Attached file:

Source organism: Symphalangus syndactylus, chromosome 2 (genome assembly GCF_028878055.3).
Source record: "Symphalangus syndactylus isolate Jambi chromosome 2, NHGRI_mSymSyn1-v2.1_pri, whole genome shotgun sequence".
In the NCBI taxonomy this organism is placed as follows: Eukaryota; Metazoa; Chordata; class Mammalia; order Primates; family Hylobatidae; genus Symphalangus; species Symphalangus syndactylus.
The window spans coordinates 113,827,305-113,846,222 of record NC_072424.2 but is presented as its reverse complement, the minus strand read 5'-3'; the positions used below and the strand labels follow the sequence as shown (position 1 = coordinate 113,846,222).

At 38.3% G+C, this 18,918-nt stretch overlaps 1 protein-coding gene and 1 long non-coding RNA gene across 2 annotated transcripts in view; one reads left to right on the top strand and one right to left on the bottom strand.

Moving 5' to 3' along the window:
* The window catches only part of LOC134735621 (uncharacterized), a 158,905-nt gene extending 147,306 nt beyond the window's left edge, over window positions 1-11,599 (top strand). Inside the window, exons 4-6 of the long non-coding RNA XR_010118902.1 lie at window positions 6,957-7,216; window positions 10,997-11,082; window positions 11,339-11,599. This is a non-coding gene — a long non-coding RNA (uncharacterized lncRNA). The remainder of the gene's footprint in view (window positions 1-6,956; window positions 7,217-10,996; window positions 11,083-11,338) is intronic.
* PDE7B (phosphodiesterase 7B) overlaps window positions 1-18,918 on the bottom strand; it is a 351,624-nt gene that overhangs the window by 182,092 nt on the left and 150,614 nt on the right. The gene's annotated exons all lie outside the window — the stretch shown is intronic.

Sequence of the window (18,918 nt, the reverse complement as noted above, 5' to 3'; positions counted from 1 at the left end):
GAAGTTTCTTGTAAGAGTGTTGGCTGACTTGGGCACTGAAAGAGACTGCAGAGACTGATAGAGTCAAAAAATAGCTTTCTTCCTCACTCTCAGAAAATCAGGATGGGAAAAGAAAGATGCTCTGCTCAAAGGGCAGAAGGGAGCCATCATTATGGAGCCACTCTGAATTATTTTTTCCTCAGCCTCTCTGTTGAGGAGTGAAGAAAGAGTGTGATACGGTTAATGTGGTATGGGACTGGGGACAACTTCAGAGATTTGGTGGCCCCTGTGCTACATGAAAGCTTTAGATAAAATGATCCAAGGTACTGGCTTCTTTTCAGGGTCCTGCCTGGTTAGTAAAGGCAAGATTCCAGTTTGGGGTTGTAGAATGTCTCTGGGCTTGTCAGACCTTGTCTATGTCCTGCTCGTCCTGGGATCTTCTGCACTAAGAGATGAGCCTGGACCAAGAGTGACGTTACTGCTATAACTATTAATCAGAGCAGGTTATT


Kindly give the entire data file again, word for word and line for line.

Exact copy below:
Source organism: Symphalangus syndactylus, chromosome 2 (genome assembly GCF_028878055.3).
Source record: "Symphalangus syndactylus isolate Jambi chromosome 2, NHGRI_mSymSyn1-v2.1_pri, whole genome shotgun sequence".
In the NCBI taxonomy this organism is placed as follows: Eukaryota; Metazoa; Chordata; class Mammalia; order Primates; family Hylobatidae; genus Symphalangus; species Symphalangus syndactylus.
The window spans coordinates 113,827,305-113,846,222 of record NC_072424.2 but is presented as its reverse complement, the minus strand read 5'-3'; the positions used below and the strand labels follow the sequence as shown (position 1 = coordinate 113,846,222).

At 38.3% G+C, this 18,918-nt stretch overlaps 1 protein-coding gene and 1 long non-coding RNA gene across 2 annotated transcripts in view; one reads left to right on the top strand and one right to left on the bottom strand.

Moving 5' to 3' along the window:
* The window catches only part of LOC134735621 (uncharacterized), a 158,905-nt gene extending 147,306 nt beyond the window's left edge, over window positions 1-11,599 (top strand). Inside the window, exons 4-6 of the long non-coding RNA XR_010118902.1 lie at window positions 6,957-7,216; window positions 10,997-11,082; window positions 11,339-11,599. This is a non-coding gene — a long non-coding RNA (uncharacterized lncRNA). The remainder of the gene's footprint in view (window positions 1-6,956; window positions 7,217-10,996; window positions 11,083-11,338) is intronic.
* PDE7B (phosphodiesterase 7B) overlaps window positions 1-18,918 on the bottom strand; it is a 351,624-nt gene that overhangs the window by 182,092 nt on the left and 150,614 nt on the right. The gene's annotated exons all lie outside the window — the stretch shown is intronic.

Sequence of the window (18,918 nt, the reverse complement as noted above, 5' to 3'; positions counted from 1 at the left end):
GAAGTTTCTTGTAAGAGTGTTGGCTGACTTGGGCACTGAAAGAGACTGCAGAGACTGATAGAGTCAAAAAATAGCTTTCTTCCTCACTCTCAGAAAATCAGGATGGGAAAAGAAAGATGCTCTGCTCAAAGGGCAGAAGGGAGCCATCATTATGGAGCCACTCTGAATTATTTTTTCCTCAGCCTCTCTGTTGAGGAGTGAAGAAAGAGTGTGATACGGTTAATGTGGTATGGGACTGGGGACAACTTCAGAGATTTGGTGGCCCCTGTGCTACATGAAAGCTTTAGATAAAATGATCCAAGGTACTGGCTTCTTTTCAGGGTCCTGCCTGGTTAGTAAAGGCAAGATTCCAGTTTGGGGTTGTAGAATGTCTCTGGGCTTGTCAGACCTTGTCTATGTCCTGCTCGTCCTGGGATCTTCTGCACTAAGAGATGAGCCTGGACCAAGAGTGACGTTACTGCTATAACTATTAATCAGAGCAGGTTATT